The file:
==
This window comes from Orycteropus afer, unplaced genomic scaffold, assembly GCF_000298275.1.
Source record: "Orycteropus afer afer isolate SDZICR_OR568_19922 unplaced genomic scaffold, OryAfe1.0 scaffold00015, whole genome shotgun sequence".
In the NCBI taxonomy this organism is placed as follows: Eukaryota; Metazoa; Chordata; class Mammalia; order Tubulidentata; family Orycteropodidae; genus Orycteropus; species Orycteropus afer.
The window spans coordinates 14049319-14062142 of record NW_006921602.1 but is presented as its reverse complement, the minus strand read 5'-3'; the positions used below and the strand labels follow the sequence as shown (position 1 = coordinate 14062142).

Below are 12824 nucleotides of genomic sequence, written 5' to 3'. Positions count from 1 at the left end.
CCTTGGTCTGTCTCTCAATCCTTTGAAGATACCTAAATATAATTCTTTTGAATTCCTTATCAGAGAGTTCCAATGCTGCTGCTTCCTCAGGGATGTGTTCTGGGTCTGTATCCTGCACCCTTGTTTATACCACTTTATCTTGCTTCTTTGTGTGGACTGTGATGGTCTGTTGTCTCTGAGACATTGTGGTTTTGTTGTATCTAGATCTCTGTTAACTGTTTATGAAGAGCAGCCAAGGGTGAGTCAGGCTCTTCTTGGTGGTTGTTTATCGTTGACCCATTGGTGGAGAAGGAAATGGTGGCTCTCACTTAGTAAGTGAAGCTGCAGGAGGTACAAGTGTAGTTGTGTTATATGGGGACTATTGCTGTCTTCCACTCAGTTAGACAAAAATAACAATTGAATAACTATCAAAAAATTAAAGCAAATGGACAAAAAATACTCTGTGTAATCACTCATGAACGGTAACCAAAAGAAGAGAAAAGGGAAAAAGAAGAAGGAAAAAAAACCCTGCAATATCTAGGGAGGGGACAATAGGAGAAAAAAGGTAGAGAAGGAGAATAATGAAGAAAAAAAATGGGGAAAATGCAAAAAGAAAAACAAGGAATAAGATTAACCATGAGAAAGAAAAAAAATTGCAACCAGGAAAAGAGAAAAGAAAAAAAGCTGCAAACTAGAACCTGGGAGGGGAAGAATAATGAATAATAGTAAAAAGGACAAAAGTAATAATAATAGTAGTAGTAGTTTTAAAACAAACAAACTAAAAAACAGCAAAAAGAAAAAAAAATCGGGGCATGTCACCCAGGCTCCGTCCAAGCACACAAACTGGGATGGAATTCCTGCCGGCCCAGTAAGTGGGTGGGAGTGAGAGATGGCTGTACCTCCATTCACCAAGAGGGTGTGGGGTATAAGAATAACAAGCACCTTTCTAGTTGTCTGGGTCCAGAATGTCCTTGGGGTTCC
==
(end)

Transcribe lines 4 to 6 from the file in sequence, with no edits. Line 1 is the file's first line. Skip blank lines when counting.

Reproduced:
The window spans coordinates 14049319-14062142 of record NW_006921602.1 but is presented as its reverse complement, the minus strand read 5'-3'; the positions used below and the strand labels follow the sequence as shown (position 1 = coordinate 14062142).

Below are 12824 nucleotides of genomic sequence, written 5' to 3'. Positions count from 1 at the left end.
CCTTGGTCTGTCTCTCAATCCTTTGAAGATACCTAAATATAATTCTTTTGAATTCCTTATCAGAGAGTTCCAATGCTGCTGCTTCCTCAGGGATGTGTTCTGGGTCTGTATCCTGCACCCTTGTTTATACCACTTTATCTTGCTTCTTTGTGTGGACTGTGATGGTCTGTTGTCTCTGAGACATTGTGGTTTTGTTGTATCTAGATCTCTGTTAACTGTTTATGAAGAGCAGCCAAGGGTGAGTCAGGCTCTTCTTGGTGGTTGTTTATCGTTGACCCATTGGTGGAGAAGGAAATGGTGGCTCTCACTTAGTAAGTGAAGCTGCAGGAGGTACAAGTGTAGTTGTGTTATATGGGGACTATTGCTGTCTTCCACTCAGTTAGACAAAAATAACAATTGAATAACTATCAAAAAATTAAAGCAAATGGACAAAAAATACTCTGTGTAATCACTCATGAACGGTAACCAAAAGAAGAGAAAAGGGAAAAAGAAGAAGGAAAAAAAACCCTGCAATATCTAGGGAGGGGACAATAGGAGAAAAAAGGTAGAGAAGGAGAATAATGAAGAAAAAAAATGGGGAAAATGCAAAAAGAAAAACAAGGAATAAGATTAACCATGAGAAAGAAAAAAAATTGCAACCAGGAAAAGAGAAAAGAAAAAAAGCTGCAAACTAGAACCTGGGAGGGGAAGAATAATGAATAATAGTAAAAAGGACAAAAGTAATAATAATAGTAGTAGTAGTTTTAAAACAAACAAACTAAAAAACAGCAAAAAGAAAAAAAAATCGGGGCATGTCACCCAGGCTCCGTCCAAGCACACAAACTGGGATGGAATTCCTGCCGGCCCAGTAAGTGGGTGGGAGTGAGAGATGGCTGTACCTCCATTCACCAAGAGGGTGTGGGGTATAAGAATAACAAGCACCTTTCTAGTTGTCTGGGTCCAGAATGTCCTTGGGGTTCC